By Sir Thomas Heath
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Additional info for A History of Greek Mathematics, Vol. 1: From Thales to Euclid
Since then the subject has been very greatly advanced; new texts have been published, important new documents have been discovered, and researches by scholars and mathematicians in different countries have thrown light on many obscure points. It is, therefore, high time for the complete story to be rewritten. It is true that in recent years a number of attractive histories of mathematics have been published in England and America, but these have only dealt with Greek mathematics as part of the larger subject, and in consequence the writers have been precluded, by considerations of space alone, from presenting the work of the Greeks in sufficient detail.
32 Canonic is the theory of the musical intervals as expounded in works like Euclid’s κατατομὴ κανόνος, Division of the canon. 33 (1) The first is Optics proper, the business of which is to explain why things appear to be of different sizes or different shapes according to the way in which they are placed and the distances at which they are seen. Euclid’s Optics consists mainly of propositions of this kind; a circle seen edgewise looks like a straight line (Prop. 22), a cylinder seen by one eye appears less than half a cylinder (Prop.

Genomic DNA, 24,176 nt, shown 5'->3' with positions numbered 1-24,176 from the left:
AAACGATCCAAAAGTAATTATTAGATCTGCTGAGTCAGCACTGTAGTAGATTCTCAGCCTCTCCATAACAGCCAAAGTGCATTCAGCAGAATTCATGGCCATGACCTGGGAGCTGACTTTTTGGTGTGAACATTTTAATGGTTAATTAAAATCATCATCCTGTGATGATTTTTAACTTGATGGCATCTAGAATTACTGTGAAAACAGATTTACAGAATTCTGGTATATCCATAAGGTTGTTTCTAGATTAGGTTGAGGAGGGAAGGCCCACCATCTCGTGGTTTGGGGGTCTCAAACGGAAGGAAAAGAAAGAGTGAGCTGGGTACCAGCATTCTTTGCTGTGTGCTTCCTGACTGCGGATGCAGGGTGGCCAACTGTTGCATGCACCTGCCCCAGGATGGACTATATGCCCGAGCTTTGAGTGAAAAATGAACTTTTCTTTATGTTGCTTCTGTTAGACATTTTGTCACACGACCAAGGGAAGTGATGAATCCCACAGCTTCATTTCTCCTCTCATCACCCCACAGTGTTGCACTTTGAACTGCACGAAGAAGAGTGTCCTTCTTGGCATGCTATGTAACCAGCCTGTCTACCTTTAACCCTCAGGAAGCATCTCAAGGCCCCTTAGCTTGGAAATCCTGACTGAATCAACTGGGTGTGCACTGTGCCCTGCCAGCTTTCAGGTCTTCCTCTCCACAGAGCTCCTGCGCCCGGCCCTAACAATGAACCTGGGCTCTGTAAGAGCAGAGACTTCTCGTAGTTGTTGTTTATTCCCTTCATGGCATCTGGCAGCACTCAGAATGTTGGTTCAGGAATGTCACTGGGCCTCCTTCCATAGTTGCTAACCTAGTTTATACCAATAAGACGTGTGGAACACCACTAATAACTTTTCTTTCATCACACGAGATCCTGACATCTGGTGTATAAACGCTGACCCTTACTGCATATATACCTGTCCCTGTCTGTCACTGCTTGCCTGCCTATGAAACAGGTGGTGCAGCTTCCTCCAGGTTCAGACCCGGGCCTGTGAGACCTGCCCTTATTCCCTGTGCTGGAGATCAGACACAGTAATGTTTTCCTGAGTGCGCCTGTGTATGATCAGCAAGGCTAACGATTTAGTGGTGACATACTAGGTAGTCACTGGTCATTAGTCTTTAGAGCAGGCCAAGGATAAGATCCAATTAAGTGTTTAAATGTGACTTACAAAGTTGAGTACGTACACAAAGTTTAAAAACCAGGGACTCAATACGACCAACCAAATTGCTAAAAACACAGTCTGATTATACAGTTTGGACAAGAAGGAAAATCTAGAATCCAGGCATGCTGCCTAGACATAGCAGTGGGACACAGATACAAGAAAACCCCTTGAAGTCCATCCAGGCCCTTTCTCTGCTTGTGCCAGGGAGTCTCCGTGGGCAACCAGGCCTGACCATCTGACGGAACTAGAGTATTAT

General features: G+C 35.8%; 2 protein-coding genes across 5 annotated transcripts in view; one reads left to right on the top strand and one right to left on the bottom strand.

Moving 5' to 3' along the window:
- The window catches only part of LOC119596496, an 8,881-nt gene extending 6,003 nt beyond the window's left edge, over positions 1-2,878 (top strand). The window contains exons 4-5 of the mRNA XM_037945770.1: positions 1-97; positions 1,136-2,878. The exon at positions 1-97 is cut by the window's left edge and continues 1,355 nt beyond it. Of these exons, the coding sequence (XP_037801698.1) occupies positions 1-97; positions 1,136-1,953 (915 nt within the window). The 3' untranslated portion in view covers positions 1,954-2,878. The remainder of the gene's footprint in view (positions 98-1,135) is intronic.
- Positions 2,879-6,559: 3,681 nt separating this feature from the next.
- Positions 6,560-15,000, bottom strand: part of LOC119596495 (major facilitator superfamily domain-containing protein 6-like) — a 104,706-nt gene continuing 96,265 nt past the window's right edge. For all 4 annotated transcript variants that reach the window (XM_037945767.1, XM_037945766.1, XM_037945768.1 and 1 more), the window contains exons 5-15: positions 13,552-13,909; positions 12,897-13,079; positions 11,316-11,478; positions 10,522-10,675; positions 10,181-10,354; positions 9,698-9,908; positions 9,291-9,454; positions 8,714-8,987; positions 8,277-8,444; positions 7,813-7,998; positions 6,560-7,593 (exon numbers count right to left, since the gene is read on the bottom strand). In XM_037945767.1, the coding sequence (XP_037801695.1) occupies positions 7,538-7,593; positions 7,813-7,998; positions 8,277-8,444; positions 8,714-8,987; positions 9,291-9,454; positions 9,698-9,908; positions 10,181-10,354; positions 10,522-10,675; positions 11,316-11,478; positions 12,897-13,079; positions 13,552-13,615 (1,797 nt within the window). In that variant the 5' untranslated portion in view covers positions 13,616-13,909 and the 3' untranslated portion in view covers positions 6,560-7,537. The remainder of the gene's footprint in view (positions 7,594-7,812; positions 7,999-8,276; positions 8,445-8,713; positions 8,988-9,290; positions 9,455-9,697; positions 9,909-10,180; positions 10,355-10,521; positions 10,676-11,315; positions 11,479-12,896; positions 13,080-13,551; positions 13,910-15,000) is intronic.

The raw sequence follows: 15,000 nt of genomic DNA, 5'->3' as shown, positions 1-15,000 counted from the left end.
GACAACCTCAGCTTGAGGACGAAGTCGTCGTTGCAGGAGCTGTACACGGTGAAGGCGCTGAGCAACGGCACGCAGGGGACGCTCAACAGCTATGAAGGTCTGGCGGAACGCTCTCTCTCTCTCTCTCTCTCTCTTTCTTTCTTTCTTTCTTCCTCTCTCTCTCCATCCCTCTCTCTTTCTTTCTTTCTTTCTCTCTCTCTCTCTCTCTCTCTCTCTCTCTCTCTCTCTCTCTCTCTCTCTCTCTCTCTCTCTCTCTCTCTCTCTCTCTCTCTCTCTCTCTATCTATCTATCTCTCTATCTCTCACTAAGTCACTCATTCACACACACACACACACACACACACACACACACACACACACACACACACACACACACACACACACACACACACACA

PYTHAGOREAN GEOMETRY Pythagoras Discoveries attributed to the Pythagoreans (α) Equality of sum of angles of any triangle to two right angles (β) The ‘Theorem of Pythagoras’ (γ) Application of areas and geometrical algebra (solution of quadratic equations) (δ) The irrational () The five regular solids (ζ) Pythagorean astronomy Recapitulation VI. PROGRESS IN THE ELEMENTS DOWN TO PLATO’S TIME Extract from Proclus’s summary Anaxagoras Oenopides of Chios Democritus Hippias of Elis Hippocrates of Chios (α) Hippocrates’s quadrature of lunes (β) Reduction of the problem of doubling the cube to the finding of two mean proportionals (γ) The Elements as known to Hippocrates Theodorus of Cyrene Theaetetus Archytas Summary VII.
A History of Greek Mathematics, Vol. 1: From Thales to Euclid by Sir Thomas Heath